The best agency-client relationships are built on a foundation of partnership and collaboration, according to Denise Williams, director of strategic marketing at Goodman Marketing Partners. “Agencies are people who know their business because of the variety and sheer volume of clients they serve,” she says. “Clients who recognize the value of the agency are in the best position to get the best work.”
Williams has learned a lot about the factors impacting client-agency relationships. In her work, Williams leverages two decades of direct marketing and agency account management experience partnering with b-to-b and b-to-c clients. Her background includes stints on both the client and agency sides, giving her a first-hand understanding of what it takes to deliver from an agency perspective while also knowing what keeps clients up at night. She says the ability to put herself into her client’s shoes has helped her see hundreds of clients through the highs and lows of business cycles, from upsizings and downsizings, to new management, acquisitions, mergers, booms, busts and recessions.
While both parties hold responsibility for establishing and maintaining a quality relationship, Williams points out that agency account people must be willing to work on improving the client relationship every day, “in ways large and small.” Here are some of the key insights Williams shares.
The relationship rules. “It used to be the average life of a client-agency relationship was 9.5 months. It’s less than that now,” Williams says. “To maintain these relationships, agencies must continually prove their value over and over.”
Agency account managers must steep themselves in the brand. Williams says she uses her clients’ products and services to improve her understanding and share in the customer experience. “I work with ADT, so I have ADT service. When I worked with Verizon, I used a Verizon phone. I want to use and experience and feel the brand. People who don’t do that miss out on a lot of learning,” she says.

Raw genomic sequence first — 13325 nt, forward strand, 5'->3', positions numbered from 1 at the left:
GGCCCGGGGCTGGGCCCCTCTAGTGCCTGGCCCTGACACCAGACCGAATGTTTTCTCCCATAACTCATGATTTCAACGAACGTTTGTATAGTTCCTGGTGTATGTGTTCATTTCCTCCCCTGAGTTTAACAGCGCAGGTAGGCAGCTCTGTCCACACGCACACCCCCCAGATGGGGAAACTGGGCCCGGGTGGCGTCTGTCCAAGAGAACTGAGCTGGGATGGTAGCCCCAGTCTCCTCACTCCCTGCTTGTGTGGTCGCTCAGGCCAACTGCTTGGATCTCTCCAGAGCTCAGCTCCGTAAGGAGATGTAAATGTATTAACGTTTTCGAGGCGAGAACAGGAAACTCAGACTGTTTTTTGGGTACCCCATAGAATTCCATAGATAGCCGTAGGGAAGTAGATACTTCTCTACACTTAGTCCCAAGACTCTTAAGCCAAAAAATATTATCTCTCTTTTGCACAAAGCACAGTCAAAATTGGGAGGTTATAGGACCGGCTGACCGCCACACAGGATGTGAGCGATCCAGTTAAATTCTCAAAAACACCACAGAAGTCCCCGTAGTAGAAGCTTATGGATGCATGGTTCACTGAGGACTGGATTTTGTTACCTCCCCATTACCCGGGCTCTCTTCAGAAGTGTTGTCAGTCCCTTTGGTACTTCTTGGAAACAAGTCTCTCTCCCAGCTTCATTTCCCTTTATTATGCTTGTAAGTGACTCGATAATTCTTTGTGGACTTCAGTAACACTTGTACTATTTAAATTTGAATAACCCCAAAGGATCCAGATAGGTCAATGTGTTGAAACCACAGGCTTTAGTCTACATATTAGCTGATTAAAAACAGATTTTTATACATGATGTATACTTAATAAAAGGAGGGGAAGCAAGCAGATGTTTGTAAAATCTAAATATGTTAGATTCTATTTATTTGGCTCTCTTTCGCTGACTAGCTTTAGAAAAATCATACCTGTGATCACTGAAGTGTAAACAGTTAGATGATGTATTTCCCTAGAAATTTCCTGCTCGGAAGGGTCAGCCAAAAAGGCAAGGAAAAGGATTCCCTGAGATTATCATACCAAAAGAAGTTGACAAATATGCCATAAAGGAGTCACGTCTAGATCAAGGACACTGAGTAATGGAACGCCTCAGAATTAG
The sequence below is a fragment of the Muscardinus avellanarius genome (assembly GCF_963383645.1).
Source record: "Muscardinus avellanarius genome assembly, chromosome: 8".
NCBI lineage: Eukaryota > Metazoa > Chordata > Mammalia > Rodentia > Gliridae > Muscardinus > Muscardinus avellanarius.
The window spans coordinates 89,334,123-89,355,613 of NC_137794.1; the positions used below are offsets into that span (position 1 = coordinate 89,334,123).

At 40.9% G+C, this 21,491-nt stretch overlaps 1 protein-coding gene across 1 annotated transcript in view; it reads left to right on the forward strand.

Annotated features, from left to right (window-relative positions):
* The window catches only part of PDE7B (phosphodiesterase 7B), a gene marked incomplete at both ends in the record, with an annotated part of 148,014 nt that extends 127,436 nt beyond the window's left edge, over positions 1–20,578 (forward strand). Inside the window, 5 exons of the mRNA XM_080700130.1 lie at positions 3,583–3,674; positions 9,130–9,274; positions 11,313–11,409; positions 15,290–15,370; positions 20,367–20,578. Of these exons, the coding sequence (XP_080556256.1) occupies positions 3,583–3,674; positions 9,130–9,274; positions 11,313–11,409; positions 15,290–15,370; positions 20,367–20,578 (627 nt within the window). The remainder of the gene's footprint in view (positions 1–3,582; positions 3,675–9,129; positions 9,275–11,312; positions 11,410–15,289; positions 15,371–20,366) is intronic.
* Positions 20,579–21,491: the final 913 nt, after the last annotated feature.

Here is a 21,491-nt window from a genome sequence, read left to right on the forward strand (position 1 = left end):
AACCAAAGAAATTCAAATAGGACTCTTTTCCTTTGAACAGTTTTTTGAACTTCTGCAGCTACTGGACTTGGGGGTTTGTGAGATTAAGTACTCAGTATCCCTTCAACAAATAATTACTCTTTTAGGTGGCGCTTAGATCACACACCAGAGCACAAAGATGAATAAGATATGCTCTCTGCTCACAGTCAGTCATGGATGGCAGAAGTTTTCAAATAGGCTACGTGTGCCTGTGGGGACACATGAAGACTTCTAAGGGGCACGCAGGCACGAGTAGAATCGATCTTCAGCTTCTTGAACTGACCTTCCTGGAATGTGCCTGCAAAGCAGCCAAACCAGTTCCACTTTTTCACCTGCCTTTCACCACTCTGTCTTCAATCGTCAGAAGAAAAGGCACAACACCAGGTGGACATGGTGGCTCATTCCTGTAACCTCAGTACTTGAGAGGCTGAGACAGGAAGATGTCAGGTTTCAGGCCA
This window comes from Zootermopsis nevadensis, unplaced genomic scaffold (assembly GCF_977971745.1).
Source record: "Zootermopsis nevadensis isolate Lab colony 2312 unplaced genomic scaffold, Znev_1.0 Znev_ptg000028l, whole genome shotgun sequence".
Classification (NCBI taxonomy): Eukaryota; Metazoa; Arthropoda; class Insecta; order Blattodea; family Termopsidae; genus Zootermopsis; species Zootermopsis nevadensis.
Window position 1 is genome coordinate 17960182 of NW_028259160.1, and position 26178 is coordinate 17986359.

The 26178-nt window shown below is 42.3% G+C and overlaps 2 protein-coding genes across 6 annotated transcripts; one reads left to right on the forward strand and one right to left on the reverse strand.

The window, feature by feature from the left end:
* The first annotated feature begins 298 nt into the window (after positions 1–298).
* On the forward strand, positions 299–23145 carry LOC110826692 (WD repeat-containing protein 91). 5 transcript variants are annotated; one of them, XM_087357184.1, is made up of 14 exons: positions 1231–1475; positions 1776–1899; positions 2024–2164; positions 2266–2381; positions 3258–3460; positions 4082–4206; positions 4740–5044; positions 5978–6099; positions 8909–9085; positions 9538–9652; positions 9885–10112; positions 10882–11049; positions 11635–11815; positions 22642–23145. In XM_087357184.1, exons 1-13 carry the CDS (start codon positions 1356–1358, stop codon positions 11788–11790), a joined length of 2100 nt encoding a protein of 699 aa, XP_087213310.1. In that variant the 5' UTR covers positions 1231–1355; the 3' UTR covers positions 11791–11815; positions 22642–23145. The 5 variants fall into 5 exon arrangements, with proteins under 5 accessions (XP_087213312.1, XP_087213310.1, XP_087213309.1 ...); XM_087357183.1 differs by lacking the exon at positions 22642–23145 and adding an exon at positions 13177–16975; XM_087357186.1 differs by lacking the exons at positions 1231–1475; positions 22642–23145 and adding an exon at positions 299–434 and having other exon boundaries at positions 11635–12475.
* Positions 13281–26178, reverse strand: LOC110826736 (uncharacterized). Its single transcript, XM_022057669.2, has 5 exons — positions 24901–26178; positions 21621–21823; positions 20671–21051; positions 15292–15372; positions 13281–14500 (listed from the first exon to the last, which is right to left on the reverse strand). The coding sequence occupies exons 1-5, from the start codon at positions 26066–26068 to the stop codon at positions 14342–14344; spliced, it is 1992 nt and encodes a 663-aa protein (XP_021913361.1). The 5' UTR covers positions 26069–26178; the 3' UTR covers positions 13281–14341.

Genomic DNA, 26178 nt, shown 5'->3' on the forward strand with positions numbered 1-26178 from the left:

Conversation trumps fancy footwork. Collaboration and partnerships are based on collaboration and meaningful discussions, not entertainment. “Let’s put away our dancing shoes,” says Williams. “Don’t expect agencies to ‘pitch’ you and ‘sizzle’ you and ‘wow’ you. [Good relationships are] about conversation.”
Follow up every meeting, every call, every decision. Williams says some agency account staffers assume closure has been reached and fail to follow up with clients. Although direct marketing work is often about tests and trying out best practices, good account management practices like conference reports never go out of style. “Put it down in writing. You’re telling the client, ‘I hear you,’ and ‘are we all on the same page?’” explains Williams.
Clients get what they give. “Every product exists to solve a problem. If you don’t know the audience or its hot points, how can you create solution messaging?” asks Williams, who adds that agencies and clients can work together to determine those answers. “Sending over focus group documents with no conclusions and then asking for a plan isn’t going to work.”
Account managers must be the advocate and voice of the client. If an account manager battles colleagues, the battle should be about doing a better job for the client, according to Williams. “Everything should be about the client. If I don’t like the work product, how can I sell it to others?” she says. “I am the voice of the client. The agency’s purpose of being is to deliver.”